The Maduro regime dealt another blow to the press in Venezuela today, ordering the closure of the Venepress, an independent digital media outlet. The closure comes after attorney general Tarek William Saab accused the organization of money laundering, terrorism, and conspiracy.
The two images below, shared by a Venepress journalist, show regime officials at the outlet’s offices earlier today:
It is not clear what evidence, if any, attorney general Saab used to base his allegations against the organization.
NGO Releases Report Showing Effects of Digital Media Censorship
Last week, the Venezuelan chapter of the Instituto Prensa y Sociedad (Press and Society Institute, IPYS) released a report outlining some of the censorship that the country’s independent digital media outlets have suffered at the hands of the Maduro regime throughout 2019.
The report was compiled by a team of 57 journalist who, over a period of four days in October, attempted to access the same 25 websites a total of 628 times and logged how often they were able to do to. The experiment was conducted across 18 of the country’s states.
According to the report, the websites that the team attempted to access were blocked 33.1% of the time. Out of the three internet service provides tested, state-owned CANTV blocked the outlets the most, preventing access to the news platforms 37.1% of the time.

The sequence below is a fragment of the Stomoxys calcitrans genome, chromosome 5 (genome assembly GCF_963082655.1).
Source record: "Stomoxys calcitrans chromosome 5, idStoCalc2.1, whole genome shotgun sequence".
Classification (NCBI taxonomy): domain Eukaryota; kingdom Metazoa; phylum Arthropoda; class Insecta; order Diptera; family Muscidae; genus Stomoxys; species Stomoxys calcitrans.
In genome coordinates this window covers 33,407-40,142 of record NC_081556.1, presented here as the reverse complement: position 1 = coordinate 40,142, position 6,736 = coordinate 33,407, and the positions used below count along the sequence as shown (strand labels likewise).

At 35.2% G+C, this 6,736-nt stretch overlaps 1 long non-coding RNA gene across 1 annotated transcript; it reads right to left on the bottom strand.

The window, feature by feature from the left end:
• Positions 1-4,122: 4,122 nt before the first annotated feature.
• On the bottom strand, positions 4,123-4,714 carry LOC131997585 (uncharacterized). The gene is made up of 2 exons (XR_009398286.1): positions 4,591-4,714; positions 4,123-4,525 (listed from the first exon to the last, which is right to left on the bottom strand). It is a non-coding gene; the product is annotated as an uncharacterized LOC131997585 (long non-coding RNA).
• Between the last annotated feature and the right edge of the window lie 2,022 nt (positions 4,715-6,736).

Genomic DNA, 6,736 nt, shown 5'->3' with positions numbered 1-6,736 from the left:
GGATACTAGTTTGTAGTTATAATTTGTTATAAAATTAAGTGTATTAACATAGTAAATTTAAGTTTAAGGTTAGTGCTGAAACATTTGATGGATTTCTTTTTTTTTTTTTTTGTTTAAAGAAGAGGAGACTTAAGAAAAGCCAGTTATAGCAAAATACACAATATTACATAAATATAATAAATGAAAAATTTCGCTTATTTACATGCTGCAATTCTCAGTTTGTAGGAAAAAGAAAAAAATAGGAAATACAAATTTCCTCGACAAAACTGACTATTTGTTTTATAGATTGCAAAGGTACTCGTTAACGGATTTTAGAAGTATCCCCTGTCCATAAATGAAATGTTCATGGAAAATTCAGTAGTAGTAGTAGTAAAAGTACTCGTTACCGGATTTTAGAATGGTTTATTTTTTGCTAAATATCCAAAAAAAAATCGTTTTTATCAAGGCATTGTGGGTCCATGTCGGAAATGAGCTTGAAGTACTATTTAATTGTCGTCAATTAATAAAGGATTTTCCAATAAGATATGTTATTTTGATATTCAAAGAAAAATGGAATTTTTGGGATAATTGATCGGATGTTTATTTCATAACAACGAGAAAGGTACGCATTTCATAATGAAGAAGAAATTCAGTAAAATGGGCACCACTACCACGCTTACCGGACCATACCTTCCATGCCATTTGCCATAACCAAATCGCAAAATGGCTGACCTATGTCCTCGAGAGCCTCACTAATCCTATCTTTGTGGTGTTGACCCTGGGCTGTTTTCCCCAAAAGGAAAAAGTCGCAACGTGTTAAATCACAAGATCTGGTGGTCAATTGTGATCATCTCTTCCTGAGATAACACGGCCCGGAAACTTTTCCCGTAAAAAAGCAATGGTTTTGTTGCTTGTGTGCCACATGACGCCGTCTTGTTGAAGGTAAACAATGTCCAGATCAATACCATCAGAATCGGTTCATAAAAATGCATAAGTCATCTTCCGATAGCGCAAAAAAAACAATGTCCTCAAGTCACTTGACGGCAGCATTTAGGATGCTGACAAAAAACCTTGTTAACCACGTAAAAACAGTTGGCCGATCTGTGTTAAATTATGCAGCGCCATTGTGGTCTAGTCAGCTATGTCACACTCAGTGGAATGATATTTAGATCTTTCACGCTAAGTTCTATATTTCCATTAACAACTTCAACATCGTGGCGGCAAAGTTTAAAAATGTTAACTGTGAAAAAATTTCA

When broken down by website, the scope of the censorship is all the more striking. The report found that three websites in particular suffered near-total digital censorship:
- VivoPlay was blocked 96.5% of the time
- Infobae was blocked 96.5% of the time
- VPITv was blocked 95.4% of the time
- El Pitazo was blocked 81% of the time
- NTN24 was blocked 93.5% of the time
The report also found that the most common technique for blocking access to the outlets was DNS blocking, which a method through which an internet service provider can misdirect web traffic, making it difficult or impossible for a user to access a given website.
All of the websites that the report found to have been targeted by these blocking measures were either independent Venezuelan media outlets like Efecto Cocuyo, Armando.info and Caraota Digital, or international outlets that provide critical coverage of the Maduro regime, like the BBC or El Pais.
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